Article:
March 04, 2008 by Rachel Cericola
The Wall Street Journal has a very interesting Q&A with Toshiba’s Chief Executive Atsutoshi Nishida—the man behind the plan to pull HD DVD.
There are a some neat nuggets in there, and I’m not talking about Nishida’s list of hobbies. It seems that the company has no plans to pile on to the Blu-ray bandwagon anytime soon. Instead, they plan to push standard DVD players, claiming that’s still where the action is at. While you may be crying over your format decision, Toshiba is not; Nishida says they still have 44 other businesses flourishing, including TV and PC segments.
They will still offer DVD, however—just not high-def. Instead, Toshiba will focus on the art of upconverting. “And we’re going to improve this even more, so that consumers won’t be able to tell the difference from HD DVD images,” Nishida said. “The players would be much cheaper than Blu-ray players too. Next-generation DVD players are in a much weaker position than when standard DVD players were first introduced.”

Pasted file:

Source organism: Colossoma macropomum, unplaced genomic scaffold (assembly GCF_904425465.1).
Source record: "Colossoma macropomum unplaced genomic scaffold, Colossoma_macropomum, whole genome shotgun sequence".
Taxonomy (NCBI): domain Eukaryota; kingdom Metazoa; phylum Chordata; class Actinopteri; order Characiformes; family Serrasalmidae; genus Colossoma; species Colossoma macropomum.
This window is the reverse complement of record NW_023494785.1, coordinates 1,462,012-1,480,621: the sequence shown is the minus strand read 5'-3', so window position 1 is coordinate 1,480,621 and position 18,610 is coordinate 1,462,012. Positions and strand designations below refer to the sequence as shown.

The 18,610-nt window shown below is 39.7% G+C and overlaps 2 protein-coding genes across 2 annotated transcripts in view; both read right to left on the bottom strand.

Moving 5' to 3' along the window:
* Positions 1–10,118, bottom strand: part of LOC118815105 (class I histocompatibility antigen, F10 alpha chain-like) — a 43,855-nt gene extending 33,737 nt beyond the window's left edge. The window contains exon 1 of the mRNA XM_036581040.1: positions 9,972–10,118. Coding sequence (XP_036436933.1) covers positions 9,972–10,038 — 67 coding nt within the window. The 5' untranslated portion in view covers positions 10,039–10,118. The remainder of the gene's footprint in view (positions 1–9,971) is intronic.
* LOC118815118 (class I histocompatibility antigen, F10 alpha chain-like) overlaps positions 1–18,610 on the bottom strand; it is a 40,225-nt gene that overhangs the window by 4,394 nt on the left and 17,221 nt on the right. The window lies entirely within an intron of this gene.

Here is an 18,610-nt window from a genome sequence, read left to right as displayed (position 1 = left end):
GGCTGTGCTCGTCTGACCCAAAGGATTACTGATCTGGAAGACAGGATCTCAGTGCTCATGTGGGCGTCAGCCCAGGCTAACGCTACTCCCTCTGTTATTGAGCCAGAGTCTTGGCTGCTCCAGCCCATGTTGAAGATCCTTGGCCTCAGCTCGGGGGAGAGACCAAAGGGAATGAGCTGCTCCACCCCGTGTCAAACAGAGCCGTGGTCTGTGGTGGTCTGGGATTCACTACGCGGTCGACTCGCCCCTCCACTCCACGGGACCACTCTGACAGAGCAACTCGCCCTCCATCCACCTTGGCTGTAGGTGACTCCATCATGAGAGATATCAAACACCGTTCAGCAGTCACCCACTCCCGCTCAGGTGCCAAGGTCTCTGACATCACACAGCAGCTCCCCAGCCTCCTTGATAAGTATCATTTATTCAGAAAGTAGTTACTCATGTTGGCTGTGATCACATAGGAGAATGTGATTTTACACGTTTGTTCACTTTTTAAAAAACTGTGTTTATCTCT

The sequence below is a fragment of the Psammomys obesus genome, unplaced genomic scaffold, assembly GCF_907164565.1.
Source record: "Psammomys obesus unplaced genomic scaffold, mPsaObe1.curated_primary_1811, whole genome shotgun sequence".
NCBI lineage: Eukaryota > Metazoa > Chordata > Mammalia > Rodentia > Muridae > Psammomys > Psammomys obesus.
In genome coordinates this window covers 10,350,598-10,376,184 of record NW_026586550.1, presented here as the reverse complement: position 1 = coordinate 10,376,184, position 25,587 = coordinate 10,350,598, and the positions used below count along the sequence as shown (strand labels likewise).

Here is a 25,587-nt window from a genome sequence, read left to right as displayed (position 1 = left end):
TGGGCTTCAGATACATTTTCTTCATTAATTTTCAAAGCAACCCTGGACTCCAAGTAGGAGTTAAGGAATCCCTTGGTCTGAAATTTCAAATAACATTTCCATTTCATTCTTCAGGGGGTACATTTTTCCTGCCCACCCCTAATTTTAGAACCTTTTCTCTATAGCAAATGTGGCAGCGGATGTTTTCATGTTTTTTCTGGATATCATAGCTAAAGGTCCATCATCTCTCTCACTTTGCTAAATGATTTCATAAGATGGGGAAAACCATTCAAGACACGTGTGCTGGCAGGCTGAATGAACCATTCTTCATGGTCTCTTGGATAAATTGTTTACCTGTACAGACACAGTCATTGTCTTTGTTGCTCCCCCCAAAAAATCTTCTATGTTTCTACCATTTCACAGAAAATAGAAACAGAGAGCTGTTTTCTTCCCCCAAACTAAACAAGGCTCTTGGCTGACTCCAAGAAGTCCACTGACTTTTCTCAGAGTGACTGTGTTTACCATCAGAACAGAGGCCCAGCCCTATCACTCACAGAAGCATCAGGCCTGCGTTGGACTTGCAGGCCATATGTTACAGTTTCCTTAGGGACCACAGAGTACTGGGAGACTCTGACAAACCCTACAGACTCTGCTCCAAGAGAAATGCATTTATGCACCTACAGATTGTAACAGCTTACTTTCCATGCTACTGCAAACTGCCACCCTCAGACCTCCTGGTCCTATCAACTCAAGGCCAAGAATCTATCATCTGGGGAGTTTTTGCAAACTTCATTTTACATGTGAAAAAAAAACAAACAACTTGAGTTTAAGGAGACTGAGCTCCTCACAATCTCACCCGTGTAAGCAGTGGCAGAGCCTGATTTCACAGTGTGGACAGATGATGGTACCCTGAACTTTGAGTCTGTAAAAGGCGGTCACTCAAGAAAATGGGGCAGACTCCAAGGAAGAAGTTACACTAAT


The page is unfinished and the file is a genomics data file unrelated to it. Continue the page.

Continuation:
Nishida also said they knew the HD DVD ship was going down as soon as Warner made its Blu-ray announcement back in January. “We were doing this to win, and if we weren’t going to win then we had to pull out, especially since consumers were already asking for a single standard,” he said.
One other interesting revelation: Toshiba is hoping to get into video downloads. “We’ve been developing technologies in this area already, but now that we don’t have the HD DVD business, I want to put even more energy into that,” Nishida said.
Toshiba first announced its plans to withdrawal from the high-def DVD market last month. All production and shipments are expected to end by the end of this month.
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Over the past 15 years, Rachel Cericola has covered entertainment, web and technology trends. Check her out at www.rachelcericola.com.
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